I'd never heard of synesthesia until I read this book. It isn't something that I think most people really hear about. But synethesia is a "neurological condition in which stimulation of one sensory or cognitive pathway leads to automatic, involuntary experiences in a second sensory or cognitive pathway" (Wikipedia). In A Mango-Shaped Space, Mia can see sounds and each number/letter has a color associated with it--so when she reads, she sees the color associated with the letter not the black ink that it was typed in.

It sounds fascinating, right? And it is. But as interesting as it is to hear about synesthesia, there are parts of the book that feel a bit like reading a pamphlet about the neurological condition rather than a novel about a girl. Mass finds it difficult to avoid throwing in so many facts that it can often get in the way of Mia's story. A Mango-Shaped Space is written for a younger audience--late elementary school to early junior high--and it isn't a book that I think most adults would enjoy reading it on their own. The language and story are almost too simple. I may have enjoyed this book ten years ago but right now I found it slow and contrived.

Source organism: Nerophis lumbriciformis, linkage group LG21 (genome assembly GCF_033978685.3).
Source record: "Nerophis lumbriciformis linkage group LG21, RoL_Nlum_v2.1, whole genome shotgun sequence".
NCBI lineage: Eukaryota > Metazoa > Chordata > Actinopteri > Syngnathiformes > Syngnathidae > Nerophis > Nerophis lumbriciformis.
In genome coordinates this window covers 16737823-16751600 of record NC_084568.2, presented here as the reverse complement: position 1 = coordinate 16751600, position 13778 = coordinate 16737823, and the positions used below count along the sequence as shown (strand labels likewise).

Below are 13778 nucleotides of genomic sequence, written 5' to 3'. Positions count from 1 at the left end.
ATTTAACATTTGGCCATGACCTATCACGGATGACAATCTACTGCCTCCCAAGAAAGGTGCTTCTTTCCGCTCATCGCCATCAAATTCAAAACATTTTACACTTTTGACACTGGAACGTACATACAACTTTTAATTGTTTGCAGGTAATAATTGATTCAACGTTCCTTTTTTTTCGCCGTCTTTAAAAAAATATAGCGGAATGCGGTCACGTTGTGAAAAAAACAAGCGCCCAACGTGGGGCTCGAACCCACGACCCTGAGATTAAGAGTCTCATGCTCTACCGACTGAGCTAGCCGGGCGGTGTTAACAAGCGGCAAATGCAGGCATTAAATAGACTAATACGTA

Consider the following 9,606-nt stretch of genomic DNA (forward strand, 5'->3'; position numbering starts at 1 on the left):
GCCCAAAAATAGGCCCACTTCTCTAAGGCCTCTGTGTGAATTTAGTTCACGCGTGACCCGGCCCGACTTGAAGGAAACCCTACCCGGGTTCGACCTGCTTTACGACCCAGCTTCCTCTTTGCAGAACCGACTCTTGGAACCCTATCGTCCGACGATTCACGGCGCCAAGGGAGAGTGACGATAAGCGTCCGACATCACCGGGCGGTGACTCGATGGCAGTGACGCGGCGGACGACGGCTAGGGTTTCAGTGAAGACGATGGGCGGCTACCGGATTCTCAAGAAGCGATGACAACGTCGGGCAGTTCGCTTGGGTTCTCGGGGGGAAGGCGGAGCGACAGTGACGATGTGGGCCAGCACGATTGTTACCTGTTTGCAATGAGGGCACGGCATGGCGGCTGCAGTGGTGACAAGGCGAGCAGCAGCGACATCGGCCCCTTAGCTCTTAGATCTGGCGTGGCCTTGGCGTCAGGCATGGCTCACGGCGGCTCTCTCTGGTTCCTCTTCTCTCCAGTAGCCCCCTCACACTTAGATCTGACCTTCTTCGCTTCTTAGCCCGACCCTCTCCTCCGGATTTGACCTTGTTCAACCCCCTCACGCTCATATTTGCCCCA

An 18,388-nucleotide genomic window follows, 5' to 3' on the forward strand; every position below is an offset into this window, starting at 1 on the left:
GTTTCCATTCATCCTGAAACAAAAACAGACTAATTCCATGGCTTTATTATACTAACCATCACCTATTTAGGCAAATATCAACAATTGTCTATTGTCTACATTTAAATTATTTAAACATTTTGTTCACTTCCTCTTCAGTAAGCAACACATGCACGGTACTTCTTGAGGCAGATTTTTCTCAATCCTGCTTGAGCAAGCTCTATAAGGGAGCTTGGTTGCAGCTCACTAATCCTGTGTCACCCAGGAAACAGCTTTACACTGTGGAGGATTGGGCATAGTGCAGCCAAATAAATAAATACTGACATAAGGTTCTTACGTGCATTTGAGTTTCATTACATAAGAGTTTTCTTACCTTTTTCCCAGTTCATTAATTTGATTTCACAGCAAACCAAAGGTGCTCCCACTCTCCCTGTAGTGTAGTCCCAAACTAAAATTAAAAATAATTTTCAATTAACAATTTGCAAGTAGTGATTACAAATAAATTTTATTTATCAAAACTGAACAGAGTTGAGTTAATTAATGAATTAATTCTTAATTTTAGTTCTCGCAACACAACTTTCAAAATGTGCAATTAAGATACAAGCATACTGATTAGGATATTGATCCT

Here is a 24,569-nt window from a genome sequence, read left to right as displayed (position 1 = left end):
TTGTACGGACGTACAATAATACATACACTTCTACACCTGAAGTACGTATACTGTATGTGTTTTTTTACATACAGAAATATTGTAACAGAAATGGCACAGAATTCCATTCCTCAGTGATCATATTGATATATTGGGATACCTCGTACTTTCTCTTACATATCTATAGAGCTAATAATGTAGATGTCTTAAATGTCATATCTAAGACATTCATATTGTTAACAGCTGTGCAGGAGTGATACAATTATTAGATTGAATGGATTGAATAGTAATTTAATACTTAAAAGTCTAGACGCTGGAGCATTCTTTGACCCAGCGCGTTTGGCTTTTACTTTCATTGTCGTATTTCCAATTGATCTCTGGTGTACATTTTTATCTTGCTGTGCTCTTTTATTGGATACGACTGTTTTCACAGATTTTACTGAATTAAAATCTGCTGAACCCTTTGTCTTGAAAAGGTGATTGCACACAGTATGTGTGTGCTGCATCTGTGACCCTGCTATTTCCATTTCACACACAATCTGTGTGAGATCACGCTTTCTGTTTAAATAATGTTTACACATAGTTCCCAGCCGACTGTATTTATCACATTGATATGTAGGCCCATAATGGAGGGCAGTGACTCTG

A Mango-Shaped Space is a book that many young readers will love. I can only imagine how helpful it will be for children and the parent's of children with synesthesia--to help them know they are not alone. And for that reason alone I tried to fall in love with it but I couldn't seem to connect with the story or the characters. If you are interested in synesthesia, this book would be an excellent place to start. But understand that this is a children's book and it may not be able to entertain an adult for long.

Related Posts Plugin for WordPress, Blogger...
Related Posts Plugin for WordPress, Blogger...